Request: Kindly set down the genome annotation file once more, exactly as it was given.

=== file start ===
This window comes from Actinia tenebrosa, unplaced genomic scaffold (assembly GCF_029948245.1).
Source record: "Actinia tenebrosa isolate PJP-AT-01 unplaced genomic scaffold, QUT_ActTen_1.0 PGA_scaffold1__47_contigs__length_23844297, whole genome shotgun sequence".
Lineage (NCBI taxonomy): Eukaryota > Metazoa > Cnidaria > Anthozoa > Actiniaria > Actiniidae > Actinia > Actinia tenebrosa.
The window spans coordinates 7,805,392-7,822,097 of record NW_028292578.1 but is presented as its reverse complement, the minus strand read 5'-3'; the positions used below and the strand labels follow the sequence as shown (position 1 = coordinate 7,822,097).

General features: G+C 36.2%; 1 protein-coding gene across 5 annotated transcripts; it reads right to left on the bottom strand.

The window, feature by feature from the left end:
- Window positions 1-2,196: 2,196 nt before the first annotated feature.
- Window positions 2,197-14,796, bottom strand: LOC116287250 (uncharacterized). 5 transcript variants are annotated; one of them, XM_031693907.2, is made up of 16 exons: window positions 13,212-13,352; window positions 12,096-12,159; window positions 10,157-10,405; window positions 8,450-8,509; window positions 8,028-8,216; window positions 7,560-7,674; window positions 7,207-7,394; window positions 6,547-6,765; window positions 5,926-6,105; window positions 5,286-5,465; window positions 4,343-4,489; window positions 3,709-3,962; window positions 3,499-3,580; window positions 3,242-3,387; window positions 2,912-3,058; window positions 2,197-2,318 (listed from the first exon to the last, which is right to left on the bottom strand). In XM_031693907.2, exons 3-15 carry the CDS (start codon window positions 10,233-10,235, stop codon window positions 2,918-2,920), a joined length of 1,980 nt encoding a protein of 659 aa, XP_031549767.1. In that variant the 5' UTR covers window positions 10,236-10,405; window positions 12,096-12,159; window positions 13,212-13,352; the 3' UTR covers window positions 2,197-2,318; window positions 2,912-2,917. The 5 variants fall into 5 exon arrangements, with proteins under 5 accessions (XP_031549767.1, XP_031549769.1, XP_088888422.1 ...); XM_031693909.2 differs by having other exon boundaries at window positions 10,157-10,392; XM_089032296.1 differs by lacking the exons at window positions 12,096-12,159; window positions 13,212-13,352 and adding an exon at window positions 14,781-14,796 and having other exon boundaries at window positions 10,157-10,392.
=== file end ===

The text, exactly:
This window comes from Actinia tenebrosa, unplaced genomic scaffold (assembly GCF_029948245.1).
Source record: "Actinia tenebrosa isolate PJP-AT-01 unplaced genomic scaffold, QUT_ActTen_1.0 PGA_scaffold1__47_contigs__length_23844297, whole genome shotgun sequence".
Lineage (NCBI taxonomy): Eukaryota > Metazoa > Cnidaria > Anthozoa > Actiniaria > Actiniidae > Actinia > Actinia tenebrosa.
The window spans coordinates 7,805,392-7,822,097 of record NW_028292578.1 but is presented as its reverse complement, the minus strand read 5'-3'; the positions used below and the strand labels follow the sequence as shown (position 1 = coordinate 7,822,097).

General features: G+C 36.2%; 1 protein-coding gene across 5 annotated transcripts; it reads right to left on the bottom strand.

The window, feature by feature from the left end:
- Window positions 1-2,196: 2,196 nt before the first annotated feature.
- Window positions 2,197-14,796, bottom strand: LOC116287250 (uncharacterized). 5 transcript variants are annotated; one of them, XM_031693907.2, is made up of 16 exons: window positions 13,212-13,352; window positions 12,096-12,159; window positions 10,157-10,405; window positions 8,450-8,509; window positions 8,028-8,216; window positions 7,560-7,674; window positions 7,207-7,394; window positions 6,547-6,765; window positions 5,926-6,105; window positions 5,286-5,465; window positions 4,343-4,489; window positions 3,709-3,962; window positions 3,499-3,580; window positions 3,242-3,387; window positions 2,912-3,058; window positions 2,197-2,318 (listed from the first exon to the last, which is right to left on the bottom strand). In XM_031693907.2, exons 3-15 carry the CDS (start codon window positions 10,233-10,235, stop codon window positions 2,918-2,920), a joined length of 1,980 nt encoding a protein of 659 aa, XP_031549767.1. In that variant the 5' UTR covers window positions 10,236-10,405; window positions 12,096-12,159; window positions 13,212-13,352; the 3' UTR covers window positions 2,197-2,318; window positions 2,912-2,917. The 5 variants fall into 5 exon arrangements, with proteins under 5 accessions (XP_031549767.1, XP_031549769.1, XP_088888422.1 ...); XM_031693909.2 differs by having other exon boundaries at window positions 10,157-10,392; XM_089032296.1 differs by lacking the exons at window positions 12,096-12,159; window positions 13,212-13,352 and adding an exon at window positions 14,781-14,796 and having other exon boundaries at window positions 10,157-10,392.